Benefits can play a crucially important role in achieving strategic business goals. Be that as it may, most employers are less than excited to shop around for an “ideal plan.” Insurance just isn’t met with the same level of excitement as other business decisions like capital investments, marketing campaigns and/or revenue-generating projects. But why is that exactly?

I suspect the lack of interest has little to do with the options available and everything to do with the way in which insurance is sold. The traditional sales process for insurance plans is an annoying means to a frustrating end (or more specifically speaking, an inferior product). The antiquated path to mediocre insurance looks something like this…

  1. An agent obtains access to an insurance product that promises to save money.
  2. The agent calls on as many employers as possible touting this “cost-saving” solution, requesting a copy of their current policy and employee census to illustrate savings.
  3. The agent returns two weeks later delivering a solution that is going to help the company so much…on a spreadsheet…with 5 other options…options that include the current plan.
  4. Because this process started 60 days before renewal, the agent frantically gathers all documents to set up the plan with the insurance carrier, and haphazardly explains the new plan to employees (if at all). They can deal with the complaints and questions about what the plan covers later.

Feeling wowed? Me neither. It’s no wonder that organizations put more thought into CRM software, their next equipment purchase or where to host the company holiday party.

Learn More

By visiting the BAC blog, you qualify for a free download of The CEO’s Guide to Restoring the American Dream by Dave Chase. Chapter 10 contains unique insights about the broken process for choosing and renewing group plans.

The most tragic aspect of the traditional sales process is that insurance agents have been paid rather well for delivering very little service. It’s been this way forever… since the advent of Microsoft Excel. But isn’t it time to raise the bar? Shouldn’t insurance professionals be held to higher standard? Shouldn’t business owners approach insurance with the same level of scrutiny that they apply to other purchase decisions?

Brokers vs. Advisors: How to Break Up with Broker Style Service

An insurance broker or agent is a middleman who sells a product based on cost according to the traditional sales process outlined above. Insurance consultants or business advisors provide a more proactive level of ongoing support that is based upon intimate knowledge of your organization.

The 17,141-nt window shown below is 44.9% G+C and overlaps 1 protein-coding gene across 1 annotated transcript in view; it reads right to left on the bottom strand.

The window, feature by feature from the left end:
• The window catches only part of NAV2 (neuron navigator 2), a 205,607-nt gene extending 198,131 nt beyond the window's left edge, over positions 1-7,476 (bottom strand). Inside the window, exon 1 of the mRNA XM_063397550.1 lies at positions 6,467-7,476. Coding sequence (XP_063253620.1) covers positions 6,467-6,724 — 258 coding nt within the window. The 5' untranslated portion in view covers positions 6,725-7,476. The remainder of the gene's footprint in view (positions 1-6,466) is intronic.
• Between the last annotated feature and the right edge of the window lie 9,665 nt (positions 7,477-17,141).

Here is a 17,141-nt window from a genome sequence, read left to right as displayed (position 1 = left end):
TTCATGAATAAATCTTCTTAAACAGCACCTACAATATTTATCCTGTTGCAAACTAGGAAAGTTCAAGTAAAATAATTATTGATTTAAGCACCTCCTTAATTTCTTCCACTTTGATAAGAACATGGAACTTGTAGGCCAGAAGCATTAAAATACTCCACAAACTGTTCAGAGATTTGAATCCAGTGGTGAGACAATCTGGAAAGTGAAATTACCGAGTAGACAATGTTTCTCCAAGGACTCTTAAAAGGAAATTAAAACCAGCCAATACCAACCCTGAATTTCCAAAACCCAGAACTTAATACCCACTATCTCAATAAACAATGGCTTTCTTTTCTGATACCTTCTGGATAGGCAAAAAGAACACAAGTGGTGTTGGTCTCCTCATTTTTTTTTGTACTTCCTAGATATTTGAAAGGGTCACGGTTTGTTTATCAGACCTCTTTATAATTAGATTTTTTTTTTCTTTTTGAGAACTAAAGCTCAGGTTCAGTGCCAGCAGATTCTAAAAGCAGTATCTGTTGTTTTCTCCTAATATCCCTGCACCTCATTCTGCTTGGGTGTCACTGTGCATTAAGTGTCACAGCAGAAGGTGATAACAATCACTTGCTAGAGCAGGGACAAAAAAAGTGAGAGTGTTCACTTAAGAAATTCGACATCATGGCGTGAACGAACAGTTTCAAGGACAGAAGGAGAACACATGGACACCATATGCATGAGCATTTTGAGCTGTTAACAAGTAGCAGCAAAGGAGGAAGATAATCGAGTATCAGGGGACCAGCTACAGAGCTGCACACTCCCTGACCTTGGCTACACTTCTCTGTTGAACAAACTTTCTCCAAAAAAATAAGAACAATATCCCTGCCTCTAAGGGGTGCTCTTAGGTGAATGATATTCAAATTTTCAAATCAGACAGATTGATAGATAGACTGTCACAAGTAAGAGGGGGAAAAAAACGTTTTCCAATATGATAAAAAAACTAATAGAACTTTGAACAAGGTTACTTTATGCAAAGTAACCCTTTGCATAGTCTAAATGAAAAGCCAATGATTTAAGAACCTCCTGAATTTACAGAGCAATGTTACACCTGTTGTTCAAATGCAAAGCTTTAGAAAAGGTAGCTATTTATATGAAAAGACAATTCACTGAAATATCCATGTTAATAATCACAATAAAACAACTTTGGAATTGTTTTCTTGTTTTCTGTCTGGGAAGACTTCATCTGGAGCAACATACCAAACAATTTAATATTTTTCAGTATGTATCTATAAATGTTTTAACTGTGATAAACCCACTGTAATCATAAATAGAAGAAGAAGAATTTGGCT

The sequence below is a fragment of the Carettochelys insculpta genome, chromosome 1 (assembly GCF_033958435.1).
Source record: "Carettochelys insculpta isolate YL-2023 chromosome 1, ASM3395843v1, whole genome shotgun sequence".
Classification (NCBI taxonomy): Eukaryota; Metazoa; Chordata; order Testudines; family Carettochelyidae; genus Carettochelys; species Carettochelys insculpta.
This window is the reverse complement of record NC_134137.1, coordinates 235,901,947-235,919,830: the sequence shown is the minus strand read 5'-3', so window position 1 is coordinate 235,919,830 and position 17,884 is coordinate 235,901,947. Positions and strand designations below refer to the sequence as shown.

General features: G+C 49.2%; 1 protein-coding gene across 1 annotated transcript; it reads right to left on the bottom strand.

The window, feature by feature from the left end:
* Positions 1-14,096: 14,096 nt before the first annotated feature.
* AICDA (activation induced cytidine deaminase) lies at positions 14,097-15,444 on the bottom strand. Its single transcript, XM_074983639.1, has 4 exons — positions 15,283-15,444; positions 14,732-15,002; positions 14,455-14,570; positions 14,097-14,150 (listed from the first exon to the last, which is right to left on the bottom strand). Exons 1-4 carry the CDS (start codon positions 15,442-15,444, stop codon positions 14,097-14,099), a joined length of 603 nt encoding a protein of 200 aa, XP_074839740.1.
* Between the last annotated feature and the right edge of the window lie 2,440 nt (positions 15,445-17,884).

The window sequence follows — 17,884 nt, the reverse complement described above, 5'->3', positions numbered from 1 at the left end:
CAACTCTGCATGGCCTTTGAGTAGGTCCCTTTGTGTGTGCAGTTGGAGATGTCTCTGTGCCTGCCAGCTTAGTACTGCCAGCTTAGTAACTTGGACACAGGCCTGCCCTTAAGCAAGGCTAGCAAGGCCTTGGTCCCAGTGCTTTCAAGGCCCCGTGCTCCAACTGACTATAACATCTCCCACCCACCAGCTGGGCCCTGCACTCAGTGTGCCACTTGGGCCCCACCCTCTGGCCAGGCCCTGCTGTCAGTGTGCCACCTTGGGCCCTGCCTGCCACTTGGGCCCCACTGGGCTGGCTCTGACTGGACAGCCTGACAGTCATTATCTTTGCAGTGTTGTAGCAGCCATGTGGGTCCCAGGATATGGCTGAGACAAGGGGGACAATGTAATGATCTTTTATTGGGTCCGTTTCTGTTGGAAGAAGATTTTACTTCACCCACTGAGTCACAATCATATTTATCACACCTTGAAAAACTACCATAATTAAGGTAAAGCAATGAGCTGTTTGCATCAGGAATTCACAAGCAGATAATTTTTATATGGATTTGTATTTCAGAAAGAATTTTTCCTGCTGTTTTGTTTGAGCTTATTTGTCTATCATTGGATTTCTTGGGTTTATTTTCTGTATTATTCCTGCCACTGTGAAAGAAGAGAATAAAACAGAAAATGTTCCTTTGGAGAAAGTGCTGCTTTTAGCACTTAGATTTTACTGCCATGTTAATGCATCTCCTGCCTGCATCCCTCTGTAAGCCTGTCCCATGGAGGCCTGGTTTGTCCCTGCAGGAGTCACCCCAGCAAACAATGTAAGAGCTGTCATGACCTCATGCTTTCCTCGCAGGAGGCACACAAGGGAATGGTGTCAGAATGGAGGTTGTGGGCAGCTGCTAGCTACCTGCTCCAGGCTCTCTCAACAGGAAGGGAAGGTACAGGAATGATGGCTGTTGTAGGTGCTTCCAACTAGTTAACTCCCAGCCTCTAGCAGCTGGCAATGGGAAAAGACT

But can’t anyone call themselves an advisor? And aren’t some insurance agents more service oriented? Absolutely, and it can be difficult to tell what’s what. To ensure that your organization receives service and support that represents your interests, ask yourself a few questions.

Has my agent…

  • Reviewed the costs associated with plan/program options?
  • Reviewed service issues associated with the plan/program?
  • Presented plan/program ROI projections?
  • Discussed talent concerns (the ability to attract/retain talent and/or reduce employee turnover)?
  • Discussed employee engagement or morale?
  • Discussed goals for the future?

If you can’t answer all of those questions with a confident “yes,” it’s time to find a new advisor.

I have challenged myself to look beyond the short-term gain of selling insurance products that offer limited cost-savings. The change has not been easy. The pressures to sell, sell, sell is greater than ever as companies push for retention and market share, but it all comes back to this question…who am I working for?  If I wanted to work on behalf of insurance carriers, the traditional approach is a fast-track ticket to high commissions, but I don’t think that model is sustainable.

The employment landscape is changing, and with more data than ever at our disposal to make better business decisions, it’s time to broaden insurance conversations to HR conversations.

Here’s what we know…

  • The total cost of employee turnover equals 90-200% of annual compensation. (SHRM)
  • $0.37 of every payroll dollar is lost due to poor employee engagement. (Gallup)
  • The cost of a benefits program could be reduced by 20% with proper education. (McKinsey)

Ready to discuss benefits and other factors impacting the cost of human capital and the success of your HR strategies? Benefit Advisors of Charleston now offers HR support to enhance implementation and ongoing management of employee group plans.

Schedule a complimentary consultation to learn more about HR solutions that are available to BAC clients and our evolved approach to “selling insurance.”

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